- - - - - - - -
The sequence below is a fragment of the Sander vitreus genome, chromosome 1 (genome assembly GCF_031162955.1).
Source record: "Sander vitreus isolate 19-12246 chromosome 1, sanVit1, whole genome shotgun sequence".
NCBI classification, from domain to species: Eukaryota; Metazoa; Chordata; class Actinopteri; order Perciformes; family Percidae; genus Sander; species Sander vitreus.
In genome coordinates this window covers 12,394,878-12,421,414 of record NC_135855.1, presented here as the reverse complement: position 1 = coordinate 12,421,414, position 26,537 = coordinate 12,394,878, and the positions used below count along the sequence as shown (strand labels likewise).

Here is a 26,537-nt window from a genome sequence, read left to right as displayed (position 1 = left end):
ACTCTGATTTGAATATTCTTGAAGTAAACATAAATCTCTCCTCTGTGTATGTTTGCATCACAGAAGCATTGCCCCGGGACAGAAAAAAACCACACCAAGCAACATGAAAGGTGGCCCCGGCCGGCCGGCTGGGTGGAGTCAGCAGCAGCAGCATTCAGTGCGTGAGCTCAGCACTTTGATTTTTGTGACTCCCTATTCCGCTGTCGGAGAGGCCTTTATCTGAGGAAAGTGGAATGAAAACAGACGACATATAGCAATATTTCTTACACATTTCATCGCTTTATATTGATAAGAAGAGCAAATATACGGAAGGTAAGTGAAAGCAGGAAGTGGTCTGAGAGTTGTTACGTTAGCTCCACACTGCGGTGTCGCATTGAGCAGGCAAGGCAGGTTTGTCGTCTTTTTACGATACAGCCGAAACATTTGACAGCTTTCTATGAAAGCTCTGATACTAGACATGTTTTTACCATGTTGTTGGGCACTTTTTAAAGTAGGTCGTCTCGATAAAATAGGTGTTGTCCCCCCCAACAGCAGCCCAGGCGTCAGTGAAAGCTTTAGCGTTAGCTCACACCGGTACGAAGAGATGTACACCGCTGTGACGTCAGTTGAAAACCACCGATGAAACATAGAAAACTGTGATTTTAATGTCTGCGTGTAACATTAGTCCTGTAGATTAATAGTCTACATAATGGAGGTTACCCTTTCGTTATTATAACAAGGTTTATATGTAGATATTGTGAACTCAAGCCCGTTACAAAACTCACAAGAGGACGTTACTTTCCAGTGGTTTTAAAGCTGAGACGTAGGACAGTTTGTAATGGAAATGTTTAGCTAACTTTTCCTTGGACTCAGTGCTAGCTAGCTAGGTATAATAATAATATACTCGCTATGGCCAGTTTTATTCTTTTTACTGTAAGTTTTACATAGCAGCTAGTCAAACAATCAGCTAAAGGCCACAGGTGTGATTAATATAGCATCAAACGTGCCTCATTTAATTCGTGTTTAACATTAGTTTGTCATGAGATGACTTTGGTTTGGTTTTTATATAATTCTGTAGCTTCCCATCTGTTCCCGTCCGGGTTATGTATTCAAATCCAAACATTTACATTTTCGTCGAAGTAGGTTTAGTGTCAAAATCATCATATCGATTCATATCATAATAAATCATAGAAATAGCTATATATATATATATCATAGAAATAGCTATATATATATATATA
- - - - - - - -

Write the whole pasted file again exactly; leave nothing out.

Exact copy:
The sequence below is a fragment of the Sander vitreus genome, chromosome 1 (genome assembly GCF_031162955.1).
Source record: "Sander vitreus isolate 19-12246 chromosome 1, sanVit1, whole genome shotgun sequence".
NCBI classification, from domain to species: Eukaryota; Metazoa; Chordata; class Actinopteri; order Perciformes; family Percidae; genus Sander; species Sander vitreus.
In genome coordinates this window covers 12,394,878-12,421,414 of record NC_135855.1, presented here as the reverse complement: position 1 = coordinate 12,421,414, position 26,537 = coordinate 12,394,878, and the positions used below count along the sequence as shown (strand labels likewise).

Here is a 26,537-nt window from a genome sequence, read left to right as displayed (position 1 = left end):
ACTCTGATTTGAATATTCTTGAAGTAAACATAAATCTCTCCTCTGTGTATGTTTGCATCACAGAAGCATTGCCCCGGGACAGAAAAAAACCACACCAAGCAACATGAAAGGTGGCCCCGGCCGGCCGGCTGGGTGGAGTCAGCAGCAGCAGCATTCAGTGCGTGAGCTCAGCACTTTGATTTTTGTGACTCCCTATTCCGCTGTCGGAGAGGCCTTTATCTGAGGAAAGTGGAATGAAAACAGACGACATATAGCAATATTTCTTACACATTTCATCGCTTTATATTGATAAGAAGAGCAAATATACGGAAGGTAAGTGAAAGCAGGAAGTGGTCTGAGAGTTGTTACGTTAGCTCCACACTGCGGTGTCGCATTGAGCAGGCAAGGCAGGTTTGTCGTCTTTTTACGATACAGCCGAAACATTTGACAGCTTTCTATGAAAGCTCTGATACTAGACATGTTTTTACCATGTTGTTGGGCACTTTTTAAAGTAGGTCGTCTCGATAAAATAGGTGTTGTCCCCCCCAACAGCAGCCCAGGCGTCAGTGAAAGCTTTAGCGTTAGCTCACACCGGTACGAAGAGATGTACACCGCTGTGACGTCAGTTGAAAACCACCGATGAAACATAGAAAACTGTGATTTTAATGTCTGCGTGTAACATTAGTCCTGTAGATTAATAGTCTACATAATGGAGGTTACCCTTTCGTTATTATAACAAGGTTTATATGTAGATATTGTGAACTCAAGCCCGTTACAAAACTCACAAGAGGACGTTACTTTCCAGTGGTTTTAAAGCTGAGACGTAGGACAGTTTGTAATGGAAATGTTTAGCTAACTTTTCCTTGGACTCAGTGCTAGCTAGCTAGGTATAATAATAATATACTCGCTATGGCCAGTTTTATTCTTTTTACTGTAAGTTTTACATAGCAGCTAGTCAAACAATCAGCTAAAGGCCACAGGTGTGATTAATATAGCATCAAACGTGCCTCATTTAATTCGTGTTTAACATTAGTTTGTCATGAGATGACTTTGGTTTGGTTTTTATATAATTCTGTAGCTTCCCATCTGTTCCCGTCCGGGTTATGTATTCAAATCCAAACATTTACATTTTCGTCGAAGTAGGTTTAGTGTCAAAATCATCATATCGATTCATATCATAATAAATCATAGAAATAGCTATATATATATATATCATAGAAATAGCTATATATATATATATA